Does the Choice of Exchange Rate Regime Affect the Economic Growth of Developing Countries?

By De Vita, Glauco; Kyaw, Khine Sandar | The Journal of Developing Areas, Fall 2011 | Go to article overview

Does the Choice of Exchange Rate Regime Affect the Economic Growth of Developing Countries?


De Vita, Glauco, Kyaw, Khine Sandar, The Journal of Developing Areas


ABSTRACT

This paper revisits, empirically, the question of whether the choice of exchange rate regime (floating currency, fixed rate or intermediate arrangement) has a direct effect on the long-term growth of developing countries. We use fixed effects panel estimation on a relatively large sample of 70 developing countries for the period 1981 to 2004. In addition to controlling for the level of income of these economies, we draw from alternative exchange rate regime classification schemes and account for the presence of an explicit monetary anchor to characterize policy. Our results indicate the absence of any robust relation between the choice of exchange rate regime and economic growth. The policy implication of these findings is clear. The choice of exchange rate policy has no direct impact on the long-term growth of developing countries.

JEL Classifications: O10, F31

Keywords: Exchange Rate Regimes, Economic Growth, Developing Countries

INTRODUCTION

Over the past decade, the question of the choice of exchange rate regime and the macroeconomic consequences of this choice, has received considerable attention. In addition to effects on trade flows (Rose, 2000; Rose and van Wincoop, 2001; Frankel and Rose, 2002; Glick and Rose, 2002; Rose and Stanley, 2005; Klein and Shambaugh, 2006; Adam and Cobham, 2007; etc.), recent literature identifies empirical regularities between exchange rate regimes and national price levels (Ghosh et al., 2002; Broda, 2006), the transmission of terms of trade shocks (Broda, 2004; Edwards and Levy-Yeyati, 2005), and foreign direct investment flows (Schiavo, 2007; Abbott and De Vita, 2008). In this paper, interest centers on the relationship between exchange rate regimes and economic growth, with a focus on the impact of the choice of regime on the long-term growth of developing countries.

At the theoretical level, the traditional view of the neutrality of money suggests that the exchange rate regime should be unimportant for long-term growth performance. Nevertheless, the literature highlights several mechanisms through which a link can be established. The first of such mechanisms can be traced back to the work of Milton Friedman (1953) who, in his essay on the case for flexible exchange rates, argues that flexible regimes are better suited to insulate the economy against economic shocks. Specifically, a flexible regime may foster growth by enabling an economy characterized by nominal rigidities to better absorb and adjust to real domestic and foreign shocks. This "business cycle mitigation' mechanism (see Barlevy, 2004) implies that fixed regimes induce greater output volatility which, in turn, is expected to affect negatively an economy's long-term growth performance (see Ramey and Ramey, 1995; Kneller and Young, 2001). However, it has also been contended that flexible rates are more prone to exchange rate shocks, exacerbating business cycles and dampening growth compared to a fixed regime, especially in the context of developing economies with a weak financial system (Bailliu et al., 2003). Although "credibility' arguments in favor of fixed exchange rates point to the reduction of a country's vulnerability to speculative currency attacks and to greater stability as factors conducive to stronger growth performance (see Calvo and Vegh, 1994; and Mundell, 1995), the real interest rate costs associated with the need to defend a peg in the event of a negative external shock, and the consequent uncertainty as to the sustainability of such a regime, are generally considered to be deleterious to growth.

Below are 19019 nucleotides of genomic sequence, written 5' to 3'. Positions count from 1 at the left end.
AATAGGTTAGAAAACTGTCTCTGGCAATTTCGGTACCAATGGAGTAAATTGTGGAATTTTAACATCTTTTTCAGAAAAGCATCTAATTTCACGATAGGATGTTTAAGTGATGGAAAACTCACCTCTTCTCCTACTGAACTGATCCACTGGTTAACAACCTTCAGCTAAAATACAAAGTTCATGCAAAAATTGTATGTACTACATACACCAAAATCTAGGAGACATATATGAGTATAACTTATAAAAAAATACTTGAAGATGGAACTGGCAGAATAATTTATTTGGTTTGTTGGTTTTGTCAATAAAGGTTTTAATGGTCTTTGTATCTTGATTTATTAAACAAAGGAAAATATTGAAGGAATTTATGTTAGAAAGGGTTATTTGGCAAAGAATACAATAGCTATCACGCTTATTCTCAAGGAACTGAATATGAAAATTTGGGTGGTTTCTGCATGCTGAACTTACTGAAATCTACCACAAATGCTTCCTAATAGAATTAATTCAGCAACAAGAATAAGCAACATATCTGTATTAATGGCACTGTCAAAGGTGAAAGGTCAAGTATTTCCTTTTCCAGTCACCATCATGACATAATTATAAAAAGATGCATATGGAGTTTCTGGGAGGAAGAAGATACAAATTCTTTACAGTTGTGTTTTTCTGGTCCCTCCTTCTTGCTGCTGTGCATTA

The theoretical ambiguity as to the sign of the relationship between exchange rate regimes and economic growth is compounded by the multiplicity of indirect channels through which exchange rate regimes could affect growth. These include the rate of physical capital accumulation (e.g. Aizenman, 1994), the degree of openness to capital flows (Bailliu, 2000) and the level of financial development (Levine, 1997; Aizenman and Hausmann, 2000; Flandreau and Bordo, 2003; Aghion et al. …

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